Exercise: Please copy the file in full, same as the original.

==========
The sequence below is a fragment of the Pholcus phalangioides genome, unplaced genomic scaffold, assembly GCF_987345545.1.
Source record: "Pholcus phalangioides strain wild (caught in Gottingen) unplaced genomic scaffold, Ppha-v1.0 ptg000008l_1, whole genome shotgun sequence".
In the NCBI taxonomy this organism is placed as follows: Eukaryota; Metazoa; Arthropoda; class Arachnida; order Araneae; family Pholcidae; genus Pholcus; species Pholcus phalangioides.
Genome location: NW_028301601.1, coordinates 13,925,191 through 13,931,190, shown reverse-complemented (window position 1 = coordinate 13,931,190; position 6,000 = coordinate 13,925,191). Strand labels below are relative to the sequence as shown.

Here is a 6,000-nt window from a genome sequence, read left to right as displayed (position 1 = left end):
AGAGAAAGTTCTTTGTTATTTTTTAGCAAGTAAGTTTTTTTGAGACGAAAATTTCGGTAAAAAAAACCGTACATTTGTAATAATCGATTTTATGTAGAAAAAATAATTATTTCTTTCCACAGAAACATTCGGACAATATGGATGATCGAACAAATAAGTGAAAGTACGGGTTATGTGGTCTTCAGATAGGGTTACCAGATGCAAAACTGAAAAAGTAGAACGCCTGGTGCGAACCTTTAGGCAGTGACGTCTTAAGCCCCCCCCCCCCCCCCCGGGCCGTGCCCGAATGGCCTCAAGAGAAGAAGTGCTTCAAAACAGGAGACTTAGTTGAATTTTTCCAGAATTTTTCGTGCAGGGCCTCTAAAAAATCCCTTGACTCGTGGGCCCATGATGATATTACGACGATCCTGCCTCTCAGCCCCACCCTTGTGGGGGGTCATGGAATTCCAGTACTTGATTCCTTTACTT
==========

The sequence below is a fragment of the Pholcus phalangioides genome, unplaced genomic scaffold, assembly GCF_987345545.1.
Source record: "Pholcus phalangioides strain wild (caught in Gottingen) unplaced genomic scaffold, Ppha-v1.0 ptg000008l_1, whole genome shotgun sequence".
In the NCBI taxonomy this organism is placed as follows: Eukaryota; Metazoa; Arthropoda; class Arachnida; order Araneae; family Pholcidae; genus Pholcus; species Pholcus phalangioides.
Genome location: NW_028301601.1, coordinates 13,925,191 through 13,931,190, shown reverse-complemented (window position 1 = coordinate 13,931,190; position 6,000 = coordinate 13,925,191). Strand labels below are relative to the sequence as shown.

Here is a 6,000-nt window from a genome sequence, read left to right as displayed (position 1 = left end):
AGAGAAAGTTCTTTGTTATTTTTTAGCAAGTAAGTTTTTTTGAGACGAAAATTTCGGTAAAAAAAACCGTACATTTGTAATAATCGATTTTATGTAGAAAAAATAATTATTTCTTTCCACAGAAACATTCGGACAATATGGATGATCGAACAAATAAGTGAAAGTACGGGTTATGTGGTCTTCAGATAGGGTTACCAGATGCAAAACTGAAAAAGTAGAACGCCTGGTGCGAACCTTTAGGCAGTGACGTCTTAAGCCCCCCCCCCCCCCCCCGGGCCGTGCCCGAATGGCCTCAAGAGAAGAAGTGCTTCAAAACAGGAGACTTAGTTGAATTTTTCCAGAATTTTTCGTGCAGGGCCTCTAAAAAATCCCTTGACTCGTGGGCCCATGATGATATTACGACGATCCTGCCTCTCAGCCCCACCCTTGTGGGGGGTCATGGAATTCCAGTACTTGATTCCTTTACTT